Dancing is one of the many things I should be good at that I...



Under the Tuscan Sun: At Home In Italy
Frances Mayes
0767900383
September 1997
Paperback
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Book Review
In this memoir of her buying, renovating, and living in an abandoned villa in Tuscany, Frances Mayes reveals the sensual pleasure she found living in rural Italy, and the generous spirit she brought with her. She revels in the sunlight and the color, the long view of her valley, the warm homey architecture, the languor of the slow paced days, the vigor of working her garden, and the intimacy of her dealings with the locals. Cooking, gardening, tiling and painting are never chores, but skills to be learned, arts to be practiced, and above all to be enjoyed. At the same time Mayes brings a literary and intellectual mind to bear on the experience, adding depth to this account of her enticing rural idyll. --This text refers to the Hardcover edition.

From Publishers Weekly
...


The Borgia Bride : A Novel
Jeanne Kalogridis
0312341385
May 1, 2005
Paperback
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From Publishers Weekly
Against the backdrop of 15th-century Italian internecine feuds, debauchery and Vatican corruption, Kalogridis's latest historical novel (after The Burning Times) chronicles with compelling sweep the story of the ravishing and iron-willed Sancha de Aragon, princess of Naples. Illegitimate daughter to the coldhearted duke of Calabria (briefly king of Naples), she is used to establish ties to the feared and influential House of Borgia when her father betroths her to the younger scion, Jofre. Much to the dismay of her beloved younger brother Alfonso, Sancha is sent from Naples to rule with Prince Jofre in remote Squillace. War with the French will later briefly return her to Naples, but rumors of her beauty reach her lecherous father-in-law, Pope Alexander VI, who recalls her and Jofre to opulent Rome. There, she...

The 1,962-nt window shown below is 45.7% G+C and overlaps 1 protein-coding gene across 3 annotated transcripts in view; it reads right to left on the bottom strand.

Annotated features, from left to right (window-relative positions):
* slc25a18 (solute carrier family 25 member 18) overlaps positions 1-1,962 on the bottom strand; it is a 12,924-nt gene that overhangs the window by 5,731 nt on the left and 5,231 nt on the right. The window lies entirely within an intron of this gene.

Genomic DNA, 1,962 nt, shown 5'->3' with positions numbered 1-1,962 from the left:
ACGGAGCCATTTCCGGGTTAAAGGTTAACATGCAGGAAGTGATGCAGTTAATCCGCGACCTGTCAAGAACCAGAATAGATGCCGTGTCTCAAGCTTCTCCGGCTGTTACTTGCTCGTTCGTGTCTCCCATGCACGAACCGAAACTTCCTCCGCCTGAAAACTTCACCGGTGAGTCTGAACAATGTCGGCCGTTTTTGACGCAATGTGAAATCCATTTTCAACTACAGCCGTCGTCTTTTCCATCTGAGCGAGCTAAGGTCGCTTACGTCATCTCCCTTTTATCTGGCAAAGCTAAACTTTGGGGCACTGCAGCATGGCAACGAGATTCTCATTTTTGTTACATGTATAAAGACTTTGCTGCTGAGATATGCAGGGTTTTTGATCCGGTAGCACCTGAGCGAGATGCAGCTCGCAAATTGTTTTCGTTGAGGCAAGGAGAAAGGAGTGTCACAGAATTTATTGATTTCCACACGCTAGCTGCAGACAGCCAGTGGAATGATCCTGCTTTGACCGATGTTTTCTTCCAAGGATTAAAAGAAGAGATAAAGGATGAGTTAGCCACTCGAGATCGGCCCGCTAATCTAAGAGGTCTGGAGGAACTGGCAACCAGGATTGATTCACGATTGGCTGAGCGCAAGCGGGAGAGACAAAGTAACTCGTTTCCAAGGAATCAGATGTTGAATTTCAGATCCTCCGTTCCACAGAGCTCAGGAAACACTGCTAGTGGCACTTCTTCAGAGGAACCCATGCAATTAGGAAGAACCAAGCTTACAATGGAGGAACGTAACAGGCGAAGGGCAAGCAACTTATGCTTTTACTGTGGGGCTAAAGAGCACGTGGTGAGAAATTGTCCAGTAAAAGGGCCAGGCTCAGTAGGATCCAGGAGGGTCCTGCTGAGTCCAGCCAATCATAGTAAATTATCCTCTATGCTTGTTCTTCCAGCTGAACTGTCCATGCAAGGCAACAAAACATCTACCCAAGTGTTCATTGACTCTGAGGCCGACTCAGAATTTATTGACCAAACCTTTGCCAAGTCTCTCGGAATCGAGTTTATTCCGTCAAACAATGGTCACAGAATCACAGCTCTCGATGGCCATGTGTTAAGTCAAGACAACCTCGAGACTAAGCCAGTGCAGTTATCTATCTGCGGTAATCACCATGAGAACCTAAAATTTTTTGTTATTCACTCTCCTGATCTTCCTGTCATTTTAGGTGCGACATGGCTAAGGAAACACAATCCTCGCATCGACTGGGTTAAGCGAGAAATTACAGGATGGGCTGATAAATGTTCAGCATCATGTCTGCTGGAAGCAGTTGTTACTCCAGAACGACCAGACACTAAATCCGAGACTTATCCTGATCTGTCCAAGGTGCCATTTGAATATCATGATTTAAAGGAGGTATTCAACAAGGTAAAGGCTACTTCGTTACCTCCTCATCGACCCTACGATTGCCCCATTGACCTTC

The Dark Heart of Italy
Tobias Jones
0865477000
June 2004
Hardcover
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From Publishers Weekly